Then on to receiving recognition from big publications like Elle and Vogue magazine. She is very honoured and most definitely humbled by the recognition she has been receiving from Elle and Vogue, but she would like to be recognised by more conscious publications like Dazed & Confused and The FADER, mostly because of what she represents. “Other publications that are more aware of black people, more aware of being conscious of work and being creative, not so much commercial”. She also said that Elle and Vogue are two great platforms, but she would love to work with publications that will help her in bringing her message across via her art.

In conclusion, she wants the rest of Africa to recognise her. She knows that things happen quite faster in other continents and she might want to take Tony Gum to a more global audience instead of just Africa. Ultimately she really wants Solange (Knowles) to know who she, as Solange is also one of her influences when it comes to her style.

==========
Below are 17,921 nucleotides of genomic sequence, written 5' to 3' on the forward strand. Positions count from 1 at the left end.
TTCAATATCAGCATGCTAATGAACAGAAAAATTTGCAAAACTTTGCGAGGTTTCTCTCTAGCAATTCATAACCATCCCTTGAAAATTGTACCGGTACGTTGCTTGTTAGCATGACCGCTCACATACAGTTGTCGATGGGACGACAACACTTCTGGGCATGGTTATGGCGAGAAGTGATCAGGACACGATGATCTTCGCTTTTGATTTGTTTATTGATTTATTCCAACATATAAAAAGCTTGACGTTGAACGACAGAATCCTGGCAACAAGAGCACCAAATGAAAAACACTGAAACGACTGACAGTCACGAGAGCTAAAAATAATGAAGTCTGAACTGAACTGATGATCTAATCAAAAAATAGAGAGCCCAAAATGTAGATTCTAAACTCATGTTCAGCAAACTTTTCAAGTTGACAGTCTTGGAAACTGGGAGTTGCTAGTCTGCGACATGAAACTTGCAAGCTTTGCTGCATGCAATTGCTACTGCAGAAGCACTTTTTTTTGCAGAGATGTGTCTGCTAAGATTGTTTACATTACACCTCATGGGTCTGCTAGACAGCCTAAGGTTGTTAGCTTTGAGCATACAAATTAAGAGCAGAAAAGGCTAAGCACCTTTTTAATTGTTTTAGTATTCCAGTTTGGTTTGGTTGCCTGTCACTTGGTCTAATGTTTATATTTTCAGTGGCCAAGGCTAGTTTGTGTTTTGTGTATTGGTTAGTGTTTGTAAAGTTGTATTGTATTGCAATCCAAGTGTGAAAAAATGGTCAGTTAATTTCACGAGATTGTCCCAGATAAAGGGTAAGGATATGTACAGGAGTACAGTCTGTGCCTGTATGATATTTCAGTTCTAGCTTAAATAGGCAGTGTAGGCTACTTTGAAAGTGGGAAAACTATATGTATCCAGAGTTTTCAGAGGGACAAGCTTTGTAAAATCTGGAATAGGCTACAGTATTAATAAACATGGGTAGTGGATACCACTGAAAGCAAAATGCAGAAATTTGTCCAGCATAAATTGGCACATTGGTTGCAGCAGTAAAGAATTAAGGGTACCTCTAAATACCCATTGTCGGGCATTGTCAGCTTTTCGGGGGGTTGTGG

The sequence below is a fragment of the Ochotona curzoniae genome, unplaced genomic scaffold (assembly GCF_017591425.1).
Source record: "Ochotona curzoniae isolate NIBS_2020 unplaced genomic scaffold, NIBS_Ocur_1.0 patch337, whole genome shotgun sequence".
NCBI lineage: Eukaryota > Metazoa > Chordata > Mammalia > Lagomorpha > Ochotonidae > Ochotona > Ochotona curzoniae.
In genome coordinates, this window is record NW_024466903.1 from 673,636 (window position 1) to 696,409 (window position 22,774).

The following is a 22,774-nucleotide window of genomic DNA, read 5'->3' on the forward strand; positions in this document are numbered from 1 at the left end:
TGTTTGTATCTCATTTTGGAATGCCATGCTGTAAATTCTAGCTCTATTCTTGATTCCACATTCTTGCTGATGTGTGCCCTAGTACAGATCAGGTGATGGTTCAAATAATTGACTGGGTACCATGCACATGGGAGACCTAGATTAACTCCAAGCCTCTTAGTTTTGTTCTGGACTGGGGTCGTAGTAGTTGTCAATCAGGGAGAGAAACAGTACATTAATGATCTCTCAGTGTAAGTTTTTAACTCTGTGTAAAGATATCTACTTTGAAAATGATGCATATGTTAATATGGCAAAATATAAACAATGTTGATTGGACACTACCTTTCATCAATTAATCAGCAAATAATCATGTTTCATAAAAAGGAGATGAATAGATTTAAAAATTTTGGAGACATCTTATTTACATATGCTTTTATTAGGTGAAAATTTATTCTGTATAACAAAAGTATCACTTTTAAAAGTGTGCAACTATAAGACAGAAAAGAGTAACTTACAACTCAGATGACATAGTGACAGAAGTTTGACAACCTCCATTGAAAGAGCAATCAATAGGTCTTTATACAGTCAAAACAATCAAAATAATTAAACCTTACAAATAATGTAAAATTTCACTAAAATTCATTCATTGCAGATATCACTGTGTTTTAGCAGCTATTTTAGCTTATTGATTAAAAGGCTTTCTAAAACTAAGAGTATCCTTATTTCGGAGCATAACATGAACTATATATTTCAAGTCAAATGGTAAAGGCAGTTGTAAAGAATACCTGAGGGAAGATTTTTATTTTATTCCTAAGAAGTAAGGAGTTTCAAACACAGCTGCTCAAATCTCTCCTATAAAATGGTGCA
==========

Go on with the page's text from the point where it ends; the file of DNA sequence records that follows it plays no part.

I felt so honoured to at least have had 15 minutes of this gorgeous young woman’s time. A real inspiration, teaching one that no matter how big or small your dream is, if you put your mind to it and you really believe in what you want to do then you can make it happen. She believes in using the materials you have; do not focus on what you don’t have. Focus on what you have and how you can utilise it.

You can learn more about this great artist on her blog; tonygum.blogspot.co.za. She is Tony Gum on facebook, @tony_gum on Instagram and Naairobi (@tony_gum) on twitter.